The big lie of gay marriage was always this: “It will affect nobody outside of the gays who wish to partake in it.” That is clearly false, as any number of bakers or photographers will tell you after having gone through the legal wringer of forced gay wedding compliance. Yet sometimes the big lie gets even bigger. Sometimes it threatens more than the livelihoods of cake-bakers in north-central Colorado.
Sometimes it threatens free speech. That seems to be the situation out of England regarding a case in which a celebrity gay couple has placed an injunction on the British press to cover up reports of an extramarital encounter. According to Paddy Manning (a gay Irish columnist notable for his opposition to gay marriage), the couple is none other than Elton John and David Furnish, the latter of which supposedly flew to New York City several years ago to participate in a ménage à trois with two other men; scheduled events allegedly included some time in a wading pool filled with olive oil.
The Sun, a British newspaper, attempted to write an article about this tryst, yet the couple successfully managed to bring an injunction against not just the Sun but the entire British press: “[N]othing at all,” writes Manning, “might be written about the matter in England or Wales.”
British freedom of speech is something of a bad joke these days—a few years ago a man was arrested for singing “Kung Fu Fighting”—yet it is still occasionally incredible to witness the depth and the breadth of Great Britain’s culture of not just reactionary speech codes but its enforcement of prior restraint. Nothing approaching this exists in the United States; the First Amendment, perhaps the most precious legal proviso in the history of all human governments, does not allow for such obscene excess.
If you want to write about Furnish’s olive oil escapades, you can do it right here in America and still wake up the next day a free citizen. Fly six hours east, and you could be thrown in jail for doing the same thing.
Don’t Tell the Kids What They Already Know
In one sense, this kind of press injunction is not limited to practitioners of gay marriage. Other British celebrities and public figures have sought prior restraint to cover up sexual exploits. Some years ago (right around the time that poor man was being arrested after singing “Kung Fu Fighting”), the soccer coach Ryan Giggs secured a gag order to silence reports on his affair with a supermodel. In this sense, British speech law is an equal-opportunity kind of tyranny.
Yet this latest debacle is baffling in one important respect. There is a general understanding that John and Furnish have an “open relationship,” which means they are both free to have sex with other people (indeed, an interim injunction issued in early January appears to admit just that). Yet the gag order sought in this case was reportedly granted to protect not John and Furnish themselves but their children, for whom the media storm surrounding such an affair might be troubling or traumatic.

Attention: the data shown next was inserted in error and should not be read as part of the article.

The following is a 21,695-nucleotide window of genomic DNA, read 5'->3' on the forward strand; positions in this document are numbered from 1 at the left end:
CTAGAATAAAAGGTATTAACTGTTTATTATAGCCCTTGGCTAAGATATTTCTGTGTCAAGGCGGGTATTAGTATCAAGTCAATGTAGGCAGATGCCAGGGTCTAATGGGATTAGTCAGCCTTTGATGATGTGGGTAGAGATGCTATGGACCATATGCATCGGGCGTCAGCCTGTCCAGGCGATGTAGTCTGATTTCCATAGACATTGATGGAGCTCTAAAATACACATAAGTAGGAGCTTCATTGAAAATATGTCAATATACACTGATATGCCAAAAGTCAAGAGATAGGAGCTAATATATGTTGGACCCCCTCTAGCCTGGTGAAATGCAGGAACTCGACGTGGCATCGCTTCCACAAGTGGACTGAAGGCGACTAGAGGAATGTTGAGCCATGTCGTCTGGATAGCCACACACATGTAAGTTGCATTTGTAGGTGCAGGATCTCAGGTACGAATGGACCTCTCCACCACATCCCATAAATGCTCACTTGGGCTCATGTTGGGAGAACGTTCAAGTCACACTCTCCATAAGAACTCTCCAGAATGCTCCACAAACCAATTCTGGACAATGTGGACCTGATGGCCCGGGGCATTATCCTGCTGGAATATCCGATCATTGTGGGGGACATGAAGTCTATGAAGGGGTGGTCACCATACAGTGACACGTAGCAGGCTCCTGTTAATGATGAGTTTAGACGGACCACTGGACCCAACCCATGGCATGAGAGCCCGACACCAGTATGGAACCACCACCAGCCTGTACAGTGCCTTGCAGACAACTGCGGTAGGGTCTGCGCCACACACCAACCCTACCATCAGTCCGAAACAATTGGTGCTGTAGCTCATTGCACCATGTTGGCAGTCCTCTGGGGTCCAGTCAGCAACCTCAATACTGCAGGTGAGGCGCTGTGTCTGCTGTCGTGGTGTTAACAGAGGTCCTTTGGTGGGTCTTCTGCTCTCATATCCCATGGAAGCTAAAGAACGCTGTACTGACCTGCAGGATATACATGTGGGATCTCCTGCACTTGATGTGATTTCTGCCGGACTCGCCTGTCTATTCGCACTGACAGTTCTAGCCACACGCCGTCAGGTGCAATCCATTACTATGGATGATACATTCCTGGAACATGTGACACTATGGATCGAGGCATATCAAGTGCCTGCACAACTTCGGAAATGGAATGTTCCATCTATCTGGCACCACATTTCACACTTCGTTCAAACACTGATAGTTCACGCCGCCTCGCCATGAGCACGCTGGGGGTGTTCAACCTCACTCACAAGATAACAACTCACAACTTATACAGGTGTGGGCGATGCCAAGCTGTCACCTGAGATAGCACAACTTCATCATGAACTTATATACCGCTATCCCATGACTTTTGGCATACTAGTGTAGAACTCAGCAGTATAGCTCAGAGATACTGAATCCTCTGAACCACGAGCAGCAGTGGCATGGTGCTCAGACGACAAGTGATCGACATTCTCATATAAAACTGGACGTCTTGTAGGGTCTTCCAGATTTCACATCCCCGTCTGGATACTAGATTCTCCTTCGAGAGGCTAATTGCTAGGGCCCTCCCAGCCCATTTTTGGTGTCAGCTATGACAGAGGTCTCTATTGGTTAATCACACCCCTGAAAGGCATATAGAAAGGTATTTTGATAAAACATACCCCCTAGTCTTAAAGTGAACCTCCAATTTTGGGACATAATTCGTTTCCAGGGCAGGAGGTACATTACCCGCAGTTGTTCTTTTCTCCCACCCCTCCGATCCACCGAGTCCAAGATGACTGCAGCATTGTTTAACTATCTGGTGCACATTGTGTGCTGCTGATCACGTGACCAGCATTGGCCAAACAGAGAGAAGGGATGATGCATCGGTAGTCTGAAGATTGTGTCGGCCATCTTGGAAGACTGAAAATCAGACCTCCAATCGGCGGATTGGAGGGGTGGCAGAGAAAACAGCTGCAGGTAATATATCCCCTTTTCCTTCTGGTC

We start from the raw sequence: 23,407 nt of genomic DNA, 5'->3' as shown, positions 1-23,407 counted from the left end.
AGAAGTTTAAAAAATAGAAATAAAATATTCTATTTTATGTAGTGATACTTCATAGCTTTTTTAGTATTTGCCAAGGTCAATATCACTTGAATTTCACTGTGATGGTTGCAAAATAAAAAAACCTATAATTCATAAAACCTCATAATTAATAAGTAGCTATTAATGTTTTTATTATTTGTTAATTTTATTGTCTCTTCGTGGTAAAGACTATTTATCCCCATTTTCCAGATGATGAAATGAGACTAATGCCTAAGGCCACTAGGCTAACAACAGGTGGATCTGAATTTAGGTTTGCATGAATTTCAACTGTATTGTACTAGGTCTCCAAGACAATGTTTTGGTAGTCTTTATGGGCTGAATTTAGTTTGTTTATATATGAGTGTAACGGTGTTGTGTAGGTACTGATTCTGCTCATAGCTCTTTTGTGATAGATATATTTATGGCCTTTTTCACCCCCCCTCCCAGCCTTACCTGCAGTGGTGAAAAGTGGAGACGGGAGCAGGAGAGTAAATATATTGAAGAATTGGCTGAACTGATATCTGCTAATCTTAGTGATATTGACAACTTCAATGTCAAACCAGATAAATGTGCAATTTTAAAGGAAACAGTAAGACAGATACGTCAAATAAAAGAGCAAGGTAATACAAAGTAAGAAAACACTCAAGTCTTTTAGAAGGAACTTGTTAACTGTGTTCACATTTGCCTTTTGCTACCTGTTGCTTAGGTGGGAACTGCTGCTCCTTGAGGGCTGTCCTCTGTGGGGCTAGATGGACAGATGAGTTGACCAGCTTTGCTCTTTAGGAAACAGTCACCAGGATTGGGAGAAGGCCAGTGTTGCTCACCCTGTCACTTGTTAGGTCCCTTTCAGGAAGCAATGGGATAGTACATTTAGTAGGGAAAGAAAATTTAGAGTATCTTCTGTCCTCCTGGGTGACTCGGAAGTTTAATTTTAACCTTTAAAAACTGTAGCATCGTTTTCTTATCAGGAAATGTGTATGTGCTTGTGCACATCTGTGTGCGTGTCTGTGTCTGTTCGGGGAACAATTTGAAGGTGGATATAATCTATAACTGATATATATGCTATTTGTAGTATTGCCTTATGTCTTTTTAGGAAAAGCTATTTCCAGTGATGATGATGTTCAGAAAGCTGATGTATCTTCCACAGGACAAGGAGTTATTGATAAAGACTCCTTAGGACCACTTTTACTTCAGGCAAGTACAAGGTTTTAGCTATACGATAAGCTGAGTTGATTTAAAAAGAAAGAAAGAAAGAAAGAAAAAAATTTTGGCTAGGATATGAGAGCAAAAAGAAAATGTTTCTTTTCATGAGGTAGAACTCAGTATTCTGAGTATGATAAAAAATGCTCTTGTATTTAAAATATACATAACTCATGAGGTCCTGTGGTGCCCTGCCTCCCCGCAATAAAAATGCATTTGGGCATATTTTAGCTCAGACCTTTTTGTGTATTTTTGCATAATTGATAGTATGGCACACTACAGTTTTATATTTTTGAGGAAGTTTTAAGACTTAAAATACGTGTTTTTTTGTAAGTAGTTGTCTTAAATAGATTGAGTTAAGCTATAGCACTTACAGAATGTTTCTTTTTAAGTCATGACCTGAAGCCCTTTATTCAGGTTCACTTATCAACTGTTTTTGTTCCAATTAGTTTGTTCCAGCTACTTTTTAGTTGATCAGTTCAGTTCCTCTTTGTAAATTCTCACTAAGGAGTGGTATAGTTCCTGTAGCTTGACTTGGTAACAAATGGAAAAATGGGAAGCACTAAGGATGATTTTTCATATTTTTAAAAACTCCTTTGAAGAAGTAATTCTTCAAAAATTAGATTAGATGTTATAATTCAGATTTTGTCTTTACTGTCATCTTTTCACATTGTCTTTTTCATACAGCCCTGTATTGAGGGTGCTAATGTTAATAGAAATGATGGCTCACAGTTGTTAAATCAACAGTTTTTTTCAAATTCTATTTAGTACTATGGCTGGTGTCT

Ponder that for a moment: John and Furnish are allegedly raising their children in a household where the two parents are free to have sex with numerous other partners; they presumably consider this an acceptable moral environment in which to raise kids. Yet apparently it would be devastating for their children to learn about this in print.
Does this make any sense to you? Is there anything you do in your marriage that would so profoundly disturb your children that you would muzzle freedom of speech to cover it up?
Imagine That: Gay Marriage Isn’t Actually Marriage
There’s a dirty little secret about gay marriage that isn’t actually all that secret: for a great many gay couples—gay men at the very least—“marriage” is not, strictly speaking, marriage: most gay couples are not monogamous.
Indeed, the fight for “marriage equality” has been undergirded by a very strange and tactfully avoided reality: what we think of as “marriage,” meaning a lifelong, sexually exclusive commitment between two individuals, is not something that a great deal of the gay community has any interest in. Monogamy, according to gay provocateur Dan Savage, breeds “boredom, despair, lack of variety, sexual death and being taken for granted.” It seems a lot of his fellow “married” gays agree with him.
So it is, in a sense, unsurprising if John and Furnish consider sexual licentiousness an acceptable aspect of their “marriage.” But it is another thing entirely if they are willing to clamp down on freedom of the press to avoid the unpleasant side effects of their choices.
A robust free press has been part of the English moral chassis for centuries; Milton’s “Areopagitica” is as relevant today as it was in the 1600s. Just who does Elton John think he is?
If nothing else, this whole charade indicates that the big gay marriage lie is perhaps even bigger than we thought. Ryan Giggs was no less wrong in his attempt to muzzle the British press to conceal his extramarital affairs, but at least he exhibited a kind of self-interested consistency: he did not want the world to know that he had broken his marriage vows and strayed from the narrow path.
Yet John and Furnish cannot even lay claim to such considerations. If the press is right, sexual infidelity is a normal and agreed-upon part of their marriage, as it is with many gay couples. As a practical matter, this kind of debauched behavior has serious implications for the societal implications of legalized gay marriage, so it is critical that the press be allowed to report on it. Yet they cannot. Elton John has seen to that.
“Gay marriage will not affect you,” everyone said. They lied, and they continue to lie.